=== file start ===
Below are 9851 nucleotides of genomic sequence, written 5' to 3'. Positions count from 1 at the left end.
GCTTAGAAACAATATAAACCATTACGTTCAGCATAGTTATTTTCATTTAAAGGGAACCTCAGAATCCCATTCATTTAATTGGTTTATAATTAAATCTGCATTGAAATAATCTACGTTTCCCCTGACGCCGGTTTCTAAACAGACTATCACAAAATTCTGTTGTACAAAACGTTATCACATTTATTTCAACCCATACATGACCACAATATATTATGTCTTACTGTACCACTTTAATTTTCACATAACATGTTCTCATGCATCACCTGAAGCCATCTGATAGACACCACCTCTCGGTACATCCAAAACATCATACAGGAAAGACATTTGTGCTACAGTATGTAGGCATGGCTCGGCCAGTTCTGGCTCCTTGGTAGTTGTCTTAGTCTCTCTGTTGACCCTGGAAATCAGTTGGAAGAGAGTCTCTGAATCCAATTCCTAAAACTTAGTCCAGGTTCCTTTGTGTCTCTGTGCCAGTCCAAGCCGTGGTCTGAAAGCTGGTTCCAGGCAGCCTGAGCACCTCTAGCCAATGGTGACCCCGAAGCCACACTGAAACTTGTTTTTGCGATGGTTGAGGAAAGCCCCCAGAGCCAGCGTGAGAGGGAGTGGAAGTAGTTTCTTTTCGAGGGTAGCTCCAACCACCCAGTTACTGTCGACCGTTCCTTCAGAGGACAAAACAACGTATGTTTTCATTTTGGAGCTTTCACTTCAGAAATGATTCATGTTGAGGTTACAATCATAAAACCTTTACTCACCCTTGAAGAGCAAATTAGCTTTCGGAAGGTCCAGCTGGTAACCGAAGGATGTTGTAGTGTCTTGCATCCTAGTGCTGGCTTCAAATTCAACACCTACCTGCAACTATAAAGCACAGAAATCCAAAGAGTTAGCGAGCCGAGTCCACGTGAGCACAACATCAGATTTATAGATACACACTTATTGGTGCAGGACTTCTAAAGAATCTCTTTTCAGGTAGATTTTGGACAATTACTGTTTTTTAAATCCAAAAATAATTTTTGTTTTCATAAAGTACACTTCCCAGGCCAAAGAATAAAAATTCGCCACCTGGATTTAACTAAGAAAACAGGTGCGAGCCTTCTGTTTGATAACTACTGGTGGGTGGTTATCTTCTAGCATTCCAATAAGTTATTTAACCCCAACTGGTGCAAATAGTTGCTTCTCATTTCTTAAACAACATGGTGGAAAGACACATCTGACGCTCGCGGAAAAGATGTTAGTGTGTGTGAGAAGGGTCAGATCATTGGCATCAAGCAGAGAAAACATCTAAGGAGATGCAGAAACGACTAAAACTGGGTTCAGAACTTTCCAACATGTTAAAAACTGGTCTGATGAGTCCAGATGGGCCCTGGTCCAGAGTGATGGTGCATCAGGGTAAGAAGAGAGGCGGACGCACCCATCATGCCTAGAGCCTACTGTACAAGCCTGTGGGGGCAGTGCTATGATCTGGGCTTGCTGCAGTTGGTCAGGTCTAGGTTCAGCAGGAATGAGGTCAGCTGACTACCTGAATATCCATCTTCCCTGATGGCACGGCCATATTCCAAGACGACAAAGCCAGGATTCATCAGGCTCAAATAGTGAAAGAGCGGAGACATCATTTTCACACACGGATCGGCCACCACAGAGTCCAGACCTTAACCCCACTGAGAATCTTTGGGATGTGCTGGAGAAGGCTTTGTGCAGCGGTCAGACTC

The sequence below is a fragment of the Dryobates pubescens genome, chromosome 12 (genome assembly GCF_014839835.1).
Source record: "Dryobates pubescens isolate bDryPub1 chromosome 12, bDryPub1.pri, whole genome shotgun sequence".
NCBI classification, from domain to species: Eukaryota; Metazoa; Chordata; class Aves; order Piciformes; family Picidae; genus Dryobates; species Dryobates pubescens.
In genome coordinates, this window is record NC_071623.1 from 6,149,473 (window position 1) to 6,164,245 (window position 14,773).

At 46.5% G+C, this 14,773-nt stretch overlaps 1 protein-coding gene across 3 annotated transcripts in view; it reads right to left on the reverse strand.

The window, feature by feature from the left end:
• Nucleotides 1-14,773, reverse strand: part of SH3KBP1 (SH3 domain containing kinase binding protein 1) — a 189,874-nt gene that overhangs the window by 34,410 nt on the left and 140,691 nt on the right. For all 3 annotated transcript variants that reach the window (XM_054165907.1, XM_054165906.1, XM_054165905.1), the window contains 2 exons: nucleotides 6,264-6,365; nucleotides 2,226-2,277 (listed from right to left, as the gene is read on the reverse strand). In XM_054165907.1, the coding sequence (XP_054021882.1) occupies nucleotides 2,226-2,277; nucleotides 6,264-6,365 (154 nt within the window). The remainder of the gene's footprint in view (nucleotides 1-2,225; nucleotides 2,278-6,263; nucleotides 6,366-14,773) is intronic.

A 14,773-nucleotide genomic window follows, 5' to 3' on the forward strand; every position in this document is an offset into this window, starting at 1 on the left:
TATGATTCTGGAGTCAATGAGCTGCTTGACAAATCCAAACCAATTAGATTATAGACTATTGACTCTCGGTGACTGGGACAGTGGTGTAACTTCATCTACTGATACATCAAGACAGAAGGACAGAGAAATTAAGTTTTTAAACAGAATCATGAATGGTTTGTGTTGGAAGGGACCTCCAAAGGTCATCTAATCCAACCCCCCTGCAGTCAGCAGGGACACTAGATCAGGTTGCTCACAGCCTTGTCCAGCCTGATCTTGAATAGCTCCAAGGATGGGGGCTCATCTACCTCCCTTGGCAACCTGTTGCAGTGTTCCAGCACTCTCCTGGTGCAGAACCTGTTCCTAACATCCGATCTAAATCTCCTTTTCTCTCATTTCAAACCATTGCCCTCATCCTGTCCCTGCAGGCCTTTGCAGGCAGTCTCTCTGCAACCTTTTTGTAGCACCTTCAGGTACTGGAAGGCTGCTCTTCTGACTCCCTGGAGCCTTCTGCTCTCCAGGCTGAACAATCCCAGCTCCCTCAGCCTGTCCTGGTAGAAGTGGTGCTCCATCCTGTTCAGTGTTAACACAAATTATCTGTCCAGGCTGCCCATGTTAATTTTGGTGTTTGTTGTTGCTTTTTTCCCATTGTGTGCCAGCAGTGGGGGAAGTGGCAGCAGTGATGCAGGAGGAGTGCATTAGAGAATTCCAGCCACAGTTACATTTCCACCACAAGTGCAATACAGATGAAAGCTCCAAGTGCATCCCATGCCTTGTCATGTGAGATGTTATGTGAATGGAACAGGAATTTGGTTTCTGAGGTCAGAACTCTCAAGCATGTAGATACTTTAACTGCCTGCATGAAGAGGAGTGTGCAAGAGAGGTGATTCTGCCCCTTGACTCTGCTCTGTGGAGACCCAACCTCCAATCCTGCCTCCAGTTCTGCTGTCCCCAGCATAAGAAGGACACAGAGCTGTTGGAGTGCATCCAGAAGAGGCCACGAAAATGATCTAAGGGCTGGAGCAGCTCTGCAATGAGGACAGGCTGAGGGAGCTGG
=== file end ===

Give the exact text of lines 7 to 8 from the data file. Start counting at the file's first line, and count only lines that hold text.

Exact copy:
At 46.5% G+C, this 14,773-nt stretch overlaps 1 protein-coding gene across 3 annotated transcripts in view; it reads right to left on the reverse strand.

The window, feature by feature from the left end: